.Our goal is to find the set . Our main result is the following.
Theorem 2.1.
There exists a constant such that, when , we can, with high probability, return at most candidate solutions such that one is the original independent set. In particular, we are able to find an independent set of size at least .
When considering this problem, we compare it to other random models where the adversary has a large amount of power, such as [12] or [17], which focus on unique games and graph cuts, respectively.
One issue is that the amount of randomness we can use is much less than in these models. In the cut semirandom model, the adversary has control over only half of the edges. In the independent set model, of the edges are adversarial.
Another issue becomes evident when we consider the following relaxation of the maximum independent set problem, which is a formulation of the Lovász theta function. This function can retrieve the independent set in more restricted planted models [9].
The intended solution to this problem is to map all vectors in to the same vector of norm and all other vectors to 0. However the adversary can arrange the graph so that, in the optimum of the theta function, the vectors corresponding to , and to many vertices of , are mapped to zero, and only a small subset of, for example, vertices of are mapped to nonzero vectors. Then such a solution does not seem to give us any useful information to find .
Instead of taking a traditional SDP relaxation, our idea is to take an SDP for which we would expect to have the vectors corresponding to the vertices of clustered together away from the other vertices. The way we do this is by using a “crude SDP” (CSDP), an idea used in [12] and [16].
Our crude SDP is as follows.
This is somewhat similar to Lovász Theta Function but is not a relaxation of the maximum independent set. In fact, even
will be much larger than , where is the vector corresponding to in the optimal solution of the CSDP. However, all vectors have norm , and it seems reasonable to imagine that the vectors corresponding to will be close.
The CSDP will give us the following clustering.
Lemma 2.2.
With high probability,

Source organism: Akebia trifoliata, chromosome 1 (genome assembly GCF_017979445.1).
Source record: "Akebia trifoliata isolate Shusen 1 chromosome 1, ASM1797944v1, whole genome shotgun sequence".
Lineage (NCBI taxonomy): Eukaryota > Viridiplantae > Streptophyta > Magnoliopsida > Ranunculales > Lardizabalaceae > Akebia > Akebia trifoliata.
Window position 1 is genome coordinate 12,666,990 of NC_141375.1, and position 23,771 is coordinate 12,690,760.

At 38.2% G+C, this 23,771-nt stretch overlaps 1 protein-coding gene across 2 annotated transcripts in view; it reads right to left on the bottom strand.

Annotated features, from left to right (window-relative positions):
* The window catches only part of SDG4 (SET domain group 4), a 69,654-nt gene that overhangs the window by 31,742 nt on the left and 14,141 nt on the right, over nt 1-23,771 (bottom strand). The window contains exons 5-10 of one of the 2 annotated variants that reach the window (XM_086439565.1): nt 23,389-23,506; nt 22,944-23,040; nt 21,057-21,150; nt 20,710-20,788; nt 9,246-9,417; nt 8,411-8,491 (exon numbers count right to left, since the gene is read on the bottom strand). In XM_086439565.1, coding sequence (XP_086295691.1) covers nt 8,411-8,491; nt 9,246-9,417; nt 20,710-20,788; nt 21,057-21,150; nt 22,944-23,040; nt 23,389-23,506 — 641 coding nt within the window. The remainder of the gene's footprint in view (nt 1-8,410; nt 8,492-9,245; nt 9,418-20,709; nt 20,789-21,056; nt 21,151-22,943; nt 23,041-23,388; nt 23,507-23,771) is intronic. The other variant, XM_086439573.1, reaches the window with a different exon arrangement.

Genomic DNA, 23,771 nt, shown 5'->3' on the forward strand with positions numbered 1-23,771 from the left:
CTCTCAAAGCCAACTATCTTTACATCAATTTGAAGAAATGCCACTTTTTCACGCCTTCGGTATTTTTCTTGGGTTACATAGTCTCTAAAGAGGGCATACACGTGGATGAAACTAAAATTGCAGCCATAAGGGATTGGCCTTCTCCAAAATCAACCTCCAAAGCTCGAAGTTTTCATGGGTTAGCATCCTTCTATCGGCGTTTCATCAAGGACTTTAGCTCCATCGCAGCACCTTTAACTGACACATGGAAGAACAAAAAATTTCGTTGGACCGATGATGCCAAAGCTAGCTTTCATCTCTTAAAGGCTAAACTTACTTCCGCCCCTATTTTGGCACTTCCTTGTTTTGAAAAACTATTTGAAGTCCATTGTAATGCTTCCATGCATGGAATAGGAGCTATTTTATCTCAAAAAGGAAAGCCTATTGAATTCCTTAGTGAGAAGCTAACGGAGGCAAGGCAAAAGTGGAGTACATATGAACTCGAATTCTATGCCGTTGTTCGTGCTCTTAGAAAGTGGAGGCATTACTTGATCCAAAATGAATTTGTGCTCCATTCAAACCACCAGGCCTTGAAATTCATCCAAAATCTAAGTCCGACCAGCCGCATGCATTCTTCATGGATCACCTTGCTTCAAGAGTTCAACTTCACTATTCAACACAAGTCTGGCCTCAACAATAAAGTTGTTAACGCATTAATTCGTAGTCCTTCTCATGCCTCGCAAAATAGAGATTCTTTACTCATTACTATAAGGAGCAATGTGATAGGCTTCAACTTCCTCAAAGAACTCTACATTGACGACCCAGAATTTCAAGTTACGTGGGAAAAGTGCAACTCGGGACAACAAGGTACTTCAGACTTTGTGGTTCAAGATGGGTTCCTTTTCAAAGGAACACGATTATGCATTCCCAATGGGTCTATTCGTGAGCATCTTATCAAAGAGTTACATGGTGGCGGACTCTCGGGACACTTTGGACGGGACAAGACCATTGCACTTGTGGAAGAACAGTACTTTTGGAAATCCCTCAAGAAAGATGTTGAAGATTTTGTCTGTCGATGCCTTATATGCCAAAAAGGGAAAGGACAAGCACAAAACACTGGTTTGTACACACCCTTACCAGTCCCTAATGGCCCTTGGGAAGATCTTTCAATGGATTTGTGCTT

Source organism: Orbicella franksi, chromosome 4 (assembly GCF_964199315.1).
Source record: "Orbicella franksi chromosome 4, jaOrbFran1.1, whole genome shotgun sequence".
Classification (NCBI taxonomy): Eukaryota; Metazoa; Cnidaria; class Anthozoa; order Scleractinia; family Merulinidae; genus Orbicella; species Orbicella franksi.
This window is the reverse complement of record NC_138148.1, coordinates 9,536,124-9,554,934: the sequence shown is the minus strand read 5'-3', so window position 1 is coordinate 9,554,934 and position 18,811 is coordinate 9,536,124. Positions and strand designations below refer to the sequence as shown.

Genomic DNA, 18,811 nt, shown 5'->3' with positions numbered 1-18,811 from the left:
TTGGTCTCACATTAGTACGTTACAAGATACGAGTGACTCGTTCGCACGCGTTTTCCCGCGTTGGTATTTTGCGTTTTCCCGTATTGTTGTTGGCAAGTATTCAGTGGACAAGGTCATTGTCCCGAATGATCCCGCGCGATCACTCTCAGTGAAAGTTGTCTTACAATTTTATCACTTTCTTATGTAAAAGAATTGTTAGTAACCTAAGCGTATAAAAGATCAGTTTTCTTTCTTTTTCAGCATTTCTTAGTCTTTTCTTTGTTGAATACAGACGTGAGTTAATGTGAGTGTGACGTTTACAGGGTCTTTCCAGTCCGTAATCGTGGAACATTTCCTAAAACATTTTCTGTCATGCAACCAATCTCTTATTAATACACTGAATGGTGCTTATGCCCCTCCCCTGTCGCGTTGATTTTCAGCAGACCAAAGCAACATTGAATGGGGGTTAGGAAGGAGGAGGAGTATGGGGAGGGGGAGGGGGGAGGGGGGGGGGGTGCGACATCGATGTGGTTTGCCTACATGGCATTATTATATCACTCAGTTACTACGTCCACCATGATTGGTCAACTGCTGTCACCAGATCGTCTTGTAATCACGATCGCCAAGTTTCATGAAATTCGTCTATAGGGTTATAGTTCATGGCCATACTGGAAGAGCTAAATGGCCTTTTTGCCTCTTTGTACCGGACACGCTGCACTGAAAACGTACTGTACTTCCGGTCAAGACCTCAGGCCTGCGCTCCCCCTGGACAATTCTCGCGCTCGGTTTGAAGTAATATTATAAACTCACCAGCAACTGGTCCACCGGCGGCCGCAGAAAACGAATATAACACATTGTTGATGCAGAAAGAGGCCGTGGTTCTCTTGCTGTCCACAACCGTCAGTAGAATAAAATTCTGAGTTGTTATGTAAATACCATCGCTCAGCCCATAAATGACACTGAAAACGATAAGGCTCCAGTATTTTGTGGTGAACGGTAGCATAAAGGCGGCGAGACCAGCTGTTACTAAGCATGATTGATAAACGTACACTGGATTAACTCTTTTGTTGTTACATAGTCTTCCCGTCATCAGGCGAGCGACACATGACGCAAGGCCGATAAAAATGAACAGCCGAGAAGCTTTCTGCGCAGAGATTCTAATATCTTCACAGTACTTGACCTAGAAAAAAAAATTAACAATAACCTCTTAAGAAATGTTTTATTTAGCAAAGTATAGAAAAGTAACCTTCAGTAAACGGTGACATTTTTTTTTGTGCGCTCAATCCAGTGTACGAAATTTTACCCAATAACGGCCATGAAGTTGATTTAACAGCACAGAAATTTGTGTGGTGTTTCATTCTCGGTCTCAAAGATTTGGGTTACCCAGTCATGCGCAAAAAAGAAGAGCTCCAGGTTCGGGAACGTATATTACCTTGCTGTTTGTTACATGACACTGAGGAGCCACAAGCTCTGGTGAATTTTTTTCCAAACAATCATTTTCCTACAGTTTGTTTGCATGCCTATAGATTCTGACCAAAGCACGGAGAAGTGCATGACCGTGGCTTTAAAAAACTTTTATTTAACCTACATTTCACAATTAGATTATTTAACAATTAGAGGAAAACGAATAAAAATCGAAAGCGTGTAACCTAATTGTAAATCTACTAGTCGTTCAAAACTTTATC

We will prove this in the following section.
3 CSDP Clustering
Lemma 3.1.
Call the vector corresponding to for the optimal solution to our CSDP. Then
Proof.
Consider the feasible solution to the SDP obtained by taking the optimal solution, then setting all vectors corresponding to to a single unit vector orthogonal to all other vectors. We keep all vectors corresponding to vertices in as the same as the optimal solution. Call the vector for our new adjusted solution corresponding to vertex . We then have
∎
Our next step is to show that the second sum in Lemma 3.1 is large. Towards this end we show the following.
Lemma 3.2.
With high probability, for the initial random choice of edges ,
and
Proof.
First, let’s break the terms down into inner products. Call
We obtain that
where is the entry of the adjacency matrix corresponding to the vertex pair and the edge set .
We evaluate each of these two parts separately. For the first part, note that is the sum of independent Bernoulli 01 random variables, each edge appearing independently with probability . Therefore by Chernoff bounds,
We now turn towards the second half of the bound on . We define a new matrix such that
We have
We then have that there exists a constant such that
by Grothendiek’s inequality ([10], see for example [11]). For a fixed set of ,
Each entry corresponding to is a Bernoulli random 01 variable. Therefore, once again by Chernoff bounds
There are possibilities for assignments of . We use a union bound to say that
Therefore